NOW that the Philippine National Police has been relieved of its anti-drug duties, perhaps it can focus its substantial resources on making our streets truly safe.
Earlier this month, PNP chief Ronald dela Rosa twitted all the critics of the administration, calling them ingrates who should be thanking the police for the “better peace and order they enjoyed.
But now we invite the police chief to say that with a straight face to the four children of Gerardo Amolato Maquidato Jr., a GrabCar driver who was shot dead by carjackers posing as passengers on the evening of Oct. 26 in Pasay City —the sixth such incident against Grab drivers this year.
The murderers fled in Maquidato’s silver Innova.
Maquidato’s death was doubly tragic because he exemplified what we all hope public utility drivers would be—honest, courteous and kind.
In announcing his death, Grab Philippines paid tribute to their driver-awardee.
“Our prayers and sympathies go out to Mr. Maquidato’s family. He was a good father to his four children, a good friend to many of his fellow drivers, and a good driver who was always willing to outserve his passengers,” the company said in a statement.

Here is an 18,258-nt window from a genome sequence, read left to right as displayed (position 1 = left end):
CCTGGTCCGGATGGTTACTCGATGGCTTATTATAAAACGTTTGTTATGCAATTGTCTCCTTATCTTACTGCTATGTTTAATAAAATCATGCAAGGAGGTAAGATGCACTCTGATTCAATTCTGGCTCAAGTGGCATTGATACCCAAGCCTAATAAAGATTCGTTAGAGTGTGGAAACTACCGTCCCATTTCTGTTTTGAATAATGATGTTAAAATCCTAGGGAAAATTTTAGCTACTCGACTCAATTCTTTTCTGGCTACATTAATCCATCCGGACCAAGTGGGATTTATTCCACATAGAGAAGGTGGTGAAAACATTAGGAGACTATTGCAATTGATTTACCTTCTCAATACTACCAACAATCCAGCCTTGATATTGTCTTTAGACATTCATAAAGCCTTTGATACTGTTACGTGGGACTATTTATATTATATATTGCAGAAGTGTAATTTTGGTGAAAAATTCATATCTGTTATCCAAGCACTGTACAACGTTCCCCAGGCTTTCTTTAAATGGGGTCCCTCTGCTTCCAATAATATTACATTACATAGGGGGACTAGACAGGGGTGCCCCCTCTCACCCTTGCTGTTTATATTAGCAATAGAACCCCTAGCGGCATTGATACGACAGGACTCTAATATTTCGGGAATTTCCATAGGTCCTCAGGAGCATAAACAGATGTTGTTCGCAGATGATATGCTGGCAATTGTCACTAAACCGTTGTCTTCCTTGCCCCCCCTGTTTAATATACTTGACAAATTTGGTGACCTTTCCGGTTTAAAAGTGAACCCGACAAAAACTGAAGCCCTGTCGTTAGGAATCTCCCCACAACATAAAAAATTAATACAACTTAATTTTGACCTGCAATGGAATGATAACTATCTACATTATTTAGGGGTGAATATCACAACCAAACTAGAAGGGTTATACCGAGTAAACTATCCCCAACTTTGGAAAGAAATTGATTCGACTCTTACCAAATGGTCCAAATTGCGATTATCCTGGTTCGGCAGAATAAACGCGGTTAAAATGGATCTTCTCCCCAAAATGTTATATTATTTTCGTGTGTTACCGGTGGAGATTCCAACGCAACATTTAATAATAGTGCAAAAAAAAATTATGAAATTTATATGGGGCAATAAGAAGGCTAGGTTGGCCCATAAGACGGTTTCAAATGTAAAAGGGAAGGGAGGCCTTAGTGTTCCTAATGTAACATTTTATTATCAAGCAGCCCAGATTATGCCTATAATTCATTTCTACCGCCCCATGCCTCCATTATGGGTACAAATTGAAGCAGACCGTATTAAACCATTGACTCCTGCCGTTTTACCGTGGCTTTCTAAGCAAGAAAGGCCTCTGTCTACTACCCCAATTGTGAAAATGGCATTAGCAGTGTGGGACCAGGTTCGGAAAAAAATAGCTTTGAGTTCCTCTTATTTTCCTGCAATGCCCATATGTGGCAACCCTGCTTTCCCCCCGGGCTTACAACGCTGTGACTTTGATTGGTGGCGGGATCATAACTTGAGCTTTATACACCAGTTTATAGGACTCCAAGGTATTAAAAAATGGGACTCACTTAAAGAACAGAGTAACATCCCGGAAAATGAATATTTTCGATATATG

Maquidato gained recognition on social media last year when he picked up a diabetic patient on her way to pick up bags of blood for her dialysis, then did not charge her out of kindness.
An initial police report said that a witness heard a gunshot at 7:50 p.m., on Oct. 26 and then saw a lifeless man pushed out a silver Toyota Innova by unidentified suspects along Bonanza Street in Pasay.
Grab said it is working closely with the PNP Highway Patrol Group to resolve the cases, and added that it is taking steps to come up with a technology-based solution that would reduce the chances of carjacking attempts against their driver-partners.
To date, however, we have heard little from the PNP itself.
The carjackers have proved themselves ruthless, all too ready to kill the driver before taking his vehicle. The crime is committed, not against a large company, but against an individual partner of Grab who makes a living using his own vehicle—and his own labor.
Moreover, in attacking transport network vehicle services such as Grab, these criminals are dealing a serious blow to an industry that offers Filipinos a safe and civilized way of getting around the city, in an otherwise broken transport system marked by unsafe commuter trains, and undisciplined jeepney, bus and taxi drivers.
The police have proved themselves equal to the small-time drug pushers who have been killed by the thousands; can they stand up to carjackers who can actually shoot back?